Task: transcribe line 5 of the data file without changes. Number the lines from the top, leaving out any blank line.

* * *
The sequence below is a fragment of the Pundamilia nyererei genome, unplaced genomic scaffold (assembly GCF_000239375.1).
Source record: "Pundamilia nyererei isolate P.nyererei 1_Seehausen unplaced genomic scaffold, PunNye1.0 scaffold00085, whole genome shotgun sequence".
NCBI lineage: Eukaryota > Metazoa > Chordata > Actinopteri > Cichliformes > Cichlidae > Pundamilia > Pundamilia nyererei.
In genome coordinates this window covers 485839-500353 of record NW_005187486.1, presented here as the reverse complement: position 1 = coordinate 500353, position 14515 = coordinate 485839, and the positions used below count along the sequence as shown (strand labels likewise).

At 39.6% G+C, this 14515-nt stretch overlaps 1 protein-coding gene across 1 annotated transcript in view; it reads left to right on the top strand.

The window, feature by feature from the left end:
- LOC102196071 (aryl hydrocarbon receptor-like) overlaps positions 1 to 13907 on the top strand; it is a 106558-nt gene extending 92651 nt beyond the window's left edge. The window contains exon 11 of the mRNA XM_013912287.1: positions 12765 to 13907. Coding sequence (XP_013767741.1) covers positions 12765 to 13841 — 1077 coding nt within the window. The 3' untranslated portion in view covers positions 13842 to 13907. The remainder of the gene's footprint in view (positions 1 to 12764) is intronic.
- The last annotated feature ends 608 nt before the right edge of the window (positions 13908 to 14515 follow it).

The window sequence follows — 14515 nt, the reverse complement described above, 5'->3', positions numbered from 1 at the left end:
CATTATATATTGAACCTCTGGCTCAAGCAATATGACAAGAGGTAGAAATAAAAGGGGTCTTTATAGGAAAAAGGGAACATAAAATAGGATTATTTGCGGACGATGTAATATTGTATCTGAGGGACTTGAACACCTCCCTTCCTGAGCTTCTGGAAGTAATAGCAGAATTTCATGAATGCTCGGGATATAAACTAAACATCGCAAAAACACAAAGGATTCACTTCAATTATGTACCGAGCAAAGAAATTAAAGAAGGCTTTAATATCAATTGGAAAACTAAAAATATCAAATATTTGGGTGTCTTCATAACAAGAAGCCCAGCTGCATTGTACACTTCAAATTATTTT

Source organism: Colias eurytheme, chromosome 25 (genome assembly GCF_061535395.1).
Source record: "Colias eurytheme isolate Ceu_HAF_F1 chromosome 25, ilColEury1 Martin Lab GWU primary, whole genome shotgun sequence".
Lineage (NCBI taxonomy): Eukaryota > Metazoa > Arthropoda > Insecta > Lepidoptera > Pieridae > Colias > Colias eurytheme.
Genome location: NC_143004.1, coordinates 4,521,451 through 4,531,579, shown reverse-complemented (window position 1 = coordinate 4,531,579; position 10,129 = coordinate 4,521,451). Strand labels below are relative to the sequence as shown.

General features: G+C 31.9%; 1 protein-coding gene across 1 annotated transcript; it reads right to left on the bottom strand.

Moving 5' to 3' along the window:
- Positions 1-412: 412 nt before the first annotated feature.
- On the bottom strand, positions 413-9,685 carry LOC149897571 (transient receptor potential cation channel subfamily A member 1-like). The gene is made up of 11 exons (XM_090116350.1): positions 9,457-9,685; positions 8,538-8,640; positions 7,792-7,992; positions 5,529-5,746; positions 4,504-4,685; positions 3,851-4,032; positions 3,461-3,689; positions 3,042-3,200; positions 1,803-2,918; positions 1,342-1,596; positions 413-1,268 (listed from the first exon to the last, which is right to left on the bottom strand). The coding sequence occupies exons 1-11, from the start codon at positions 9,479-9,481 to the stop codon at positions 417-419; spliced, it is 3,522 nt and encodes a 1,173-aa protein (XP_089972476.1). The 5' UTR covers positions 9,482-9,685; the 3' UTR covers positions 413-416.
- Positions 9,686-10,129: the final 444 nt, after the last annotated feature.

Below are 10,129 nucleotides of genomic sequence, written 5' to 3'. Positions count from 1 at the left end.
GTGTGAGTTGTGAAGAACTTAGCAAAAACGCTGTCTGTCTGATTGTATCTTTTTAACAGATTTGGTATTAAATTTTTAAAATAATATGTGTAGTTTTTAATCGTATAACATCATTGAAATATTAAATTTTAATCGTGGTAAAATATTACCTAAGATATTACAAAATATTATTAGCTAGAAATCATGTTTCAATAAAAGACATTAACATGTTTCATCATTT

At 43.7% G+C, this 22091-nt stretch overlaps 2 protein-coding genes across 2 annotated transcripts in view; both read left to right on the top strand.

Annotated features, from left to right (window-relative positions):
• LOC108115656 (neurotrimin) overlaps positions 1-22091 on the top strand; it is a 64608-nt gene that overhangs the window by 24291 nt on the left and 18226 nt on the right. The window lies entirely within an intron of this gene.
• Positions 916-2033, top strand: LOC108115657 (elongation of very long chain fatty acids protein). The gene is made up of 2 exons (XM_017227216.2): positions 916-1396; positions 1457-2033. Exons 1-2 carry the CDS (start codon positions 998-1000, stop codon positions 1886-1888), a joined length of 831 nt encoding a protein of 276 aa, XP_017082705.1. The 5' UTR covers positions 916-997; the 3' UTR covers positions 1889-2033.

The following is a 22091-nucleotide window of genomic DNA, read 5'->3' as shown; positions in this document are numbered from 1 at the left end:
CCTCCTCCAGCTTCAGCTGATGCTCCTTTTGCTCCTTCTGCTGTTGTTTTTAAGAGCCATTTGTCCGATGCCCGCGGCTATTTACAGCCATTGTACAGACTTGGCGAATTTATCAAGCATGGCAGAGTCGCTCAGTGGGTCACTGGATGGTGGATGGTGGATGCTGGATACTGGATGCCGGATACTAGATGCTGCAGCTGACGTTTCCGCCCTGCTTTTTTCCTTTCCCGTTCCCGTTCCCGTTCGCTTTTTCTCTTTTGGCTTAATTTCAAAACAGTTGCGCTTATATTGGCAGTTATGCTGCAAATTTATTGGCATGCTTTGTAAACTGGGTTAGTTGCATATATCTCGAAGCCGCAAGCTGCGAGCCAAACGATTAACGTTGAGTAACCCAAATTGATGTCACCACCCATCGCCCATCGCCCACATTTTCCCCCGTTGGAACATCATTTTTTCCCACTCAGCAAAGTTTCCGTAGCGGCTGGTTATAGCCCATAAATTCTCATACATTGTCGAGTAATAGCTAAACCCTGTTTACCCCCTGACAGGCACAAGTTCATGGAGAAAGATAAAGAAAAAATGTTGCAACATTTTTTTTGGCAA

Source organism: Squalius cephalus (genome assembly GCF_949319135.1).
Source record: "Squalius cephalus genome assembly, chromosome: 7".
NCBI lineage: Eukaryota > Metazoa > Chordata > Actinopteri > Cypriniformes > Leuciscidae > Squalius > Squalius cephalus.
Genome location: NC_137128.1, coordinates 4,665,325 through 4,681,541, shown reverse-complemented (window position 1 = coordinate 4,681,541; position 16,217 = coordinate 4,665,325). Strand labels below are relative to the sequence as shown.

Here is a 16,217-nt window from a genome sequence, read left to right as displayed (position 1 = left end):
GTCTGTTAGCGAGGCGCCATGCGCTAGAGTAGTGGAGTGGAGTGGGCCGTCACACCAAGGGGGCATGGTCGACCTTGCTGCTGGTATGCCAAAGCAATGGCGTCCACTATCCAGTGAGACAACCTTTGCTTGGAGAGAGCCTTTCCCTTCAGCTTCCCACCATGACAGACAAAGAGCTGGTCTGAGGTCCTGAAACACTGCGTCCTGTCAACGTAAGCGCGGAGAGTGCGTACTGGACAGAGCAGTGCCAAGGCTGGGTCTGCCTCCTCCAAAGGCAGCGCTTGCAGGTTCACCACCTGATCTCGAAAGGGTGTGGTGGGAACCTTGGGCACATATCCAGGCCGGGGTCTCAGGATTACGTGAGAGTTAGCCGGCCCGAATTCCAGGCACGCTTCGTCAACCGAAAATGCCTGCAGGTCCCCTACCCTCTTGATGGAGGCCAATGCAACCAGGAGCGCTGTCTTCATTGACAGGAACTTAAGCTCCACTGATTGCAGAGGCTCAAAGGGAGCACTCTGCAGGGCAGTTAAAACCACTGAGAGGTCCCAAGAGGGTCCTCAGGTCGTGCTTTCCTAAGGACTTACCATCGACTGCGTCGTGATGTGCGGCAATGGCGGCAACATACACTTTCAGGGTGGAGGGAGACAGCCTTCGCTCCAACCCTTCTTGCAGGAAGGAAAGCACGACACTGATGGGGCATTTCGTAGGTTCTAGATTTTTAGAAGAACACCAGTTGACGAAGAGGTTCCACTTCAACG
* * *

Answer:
At 39.6% G+C, this 14515-nt stretch overlaps 1 protein-coding gene across 1 annotated transcript in view; it reads left to right on the top strand.